The bill amends the state’s civil definition of sexual battery, making stealthing a civil offense and giving victims the grounds to sue their assailants for damages.
“By passing this bill, we are underlining the importance of consent,” the governor’s office said in a tweet.
Assemblywoman Cristina Garcia, who represents part of Los Angeles County and who sponsored the bill, said the measure would give victims another resource to hold perpetrators accountable.
“I’m proud that California was the first in the nation to get this done,” Garcia said in an interview Friday. “But also I have a sense of urgency to see other state legislatures pass similar bills so it’s clear, across all of these states, that stealthing is not just immoral but illegal.”
Garcia, a Democrat, said that she had been trying to pass legislation criminalising stealthing since 2017, when a Yale University study by Alexandra Brodsky, a lawyer, brought widespread attention to it. She said in an interview last month that she had run into considerable opposition over the years, mostly from lawmakers concerned about what penalties to set, regarding how to prove it had been committed and other issues. The state Assembly unanimously passed this iteration of the bill in September.
“Seeing this topic go from a young woman’s master’s thesis to now, you know, a global mainstream discussion is really the exciting part,” Garcia said.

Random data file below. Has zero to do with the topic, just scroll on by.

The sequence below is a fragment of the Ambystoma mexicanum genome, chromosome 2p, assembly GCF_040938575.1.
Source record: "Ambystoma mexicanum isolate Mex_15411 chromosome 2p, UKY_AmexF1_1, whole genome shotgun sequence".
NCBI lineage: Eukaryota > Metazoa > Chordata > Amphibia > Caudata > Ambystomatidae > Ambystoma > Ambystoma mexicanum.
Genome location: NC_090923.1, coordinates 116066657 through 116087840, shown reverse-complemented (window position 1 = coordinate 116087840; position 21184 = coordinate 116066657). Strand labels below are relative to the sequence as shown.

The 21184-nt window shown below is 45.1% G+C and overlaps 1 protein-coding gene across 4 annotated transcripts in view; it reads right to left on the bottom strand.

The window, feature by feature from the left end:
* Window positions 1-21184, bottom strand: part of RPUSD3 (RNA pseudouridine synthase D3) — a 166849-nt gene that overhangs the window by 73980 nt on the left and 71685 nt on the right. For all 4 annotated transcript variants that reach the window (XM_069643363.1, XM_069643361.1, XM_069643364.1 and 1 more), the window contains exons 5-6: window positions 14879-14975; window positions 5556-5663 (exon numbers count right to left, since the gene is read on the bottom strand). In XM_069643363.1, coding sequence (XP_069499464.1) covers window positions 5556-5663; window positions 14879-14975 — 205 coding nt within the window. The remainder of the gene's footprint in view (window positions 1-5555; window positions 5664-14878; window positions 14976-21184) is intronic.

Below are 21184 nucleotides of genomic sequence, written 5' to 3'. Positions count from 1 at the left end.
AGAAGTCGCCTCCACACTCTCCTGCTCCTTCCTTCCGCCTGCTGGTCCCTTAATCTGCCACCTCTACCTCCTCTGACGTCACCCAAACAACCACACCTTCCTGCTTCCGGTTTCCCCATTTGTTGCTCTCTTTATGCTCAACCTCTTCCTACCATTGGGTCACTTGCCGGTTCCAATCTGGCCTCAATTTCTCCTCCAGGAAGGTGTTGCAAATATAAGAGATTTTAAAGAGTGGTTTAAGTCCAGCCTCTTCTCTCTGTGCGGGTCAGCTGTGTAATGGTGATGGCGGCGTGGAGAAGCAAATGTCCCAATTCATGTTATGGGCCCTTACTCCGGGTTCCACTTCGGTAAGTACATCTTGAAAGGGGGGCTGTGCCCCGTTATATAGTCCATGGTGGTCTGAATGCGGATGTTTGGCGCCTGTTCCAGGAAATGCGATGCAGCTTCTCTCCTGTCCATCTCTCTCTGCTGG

On Thursday, the Legislative Assembly in the Australian Capital Territory, which includes Canberra, also passed new laws that define stealthing as an act of sexual assault.
Garcia said she hoped the new law would help prevent the act and broaden the conversation around consent. “This bill is allowing us to have a discussion about consent in our homes and our schools and in our relationships,” she said.
The bill does not stipulate the possibility of jail time for stealthing, but supporters of the law say that civil litigation can sometimes yield more results for victims. Last month, Garcia said the bill was “a good first step” in laying the groundwork to eventually add stealthing to the state’s criminal code.
Stealthing tends to go widely unreported because there were few ways to address it legally, but it is still a widespread issue, according to advocates and research.
A study published in the National Library of Medicine in 2019 reported that 12% of women said that they had been a victim of stealthing. Another study that year found that 10% of men admitted to removing their condom during intercourse without their partner’s consent.
But Brodsky, who wrote the 2017 Yale study and is the author of “Sexual Justice,” a book that addresses various forms of institutional response to sexual harassment and assault, said last month that civil suit remedies were “really underutilised” in such cases.
Brodsky said that, in contrast to criminal cases, in which prosecutors bring charges and a jury can send a convicted person to prison, civil suit remedies were often more useful to victims.
“There are many survivors who do not want to see the person who hurt them in prison and could really use help covering medical debt or could use help having the resources to see a therapist,” Brodsky said.
Similar bills on stealthing have been introduced in New York and in Wisconsin, but neither has passed.
The governor signed another bill sponsored by Garcia into law Thursday, a measure that removes a spousal exemption to the state’s laws on rape.
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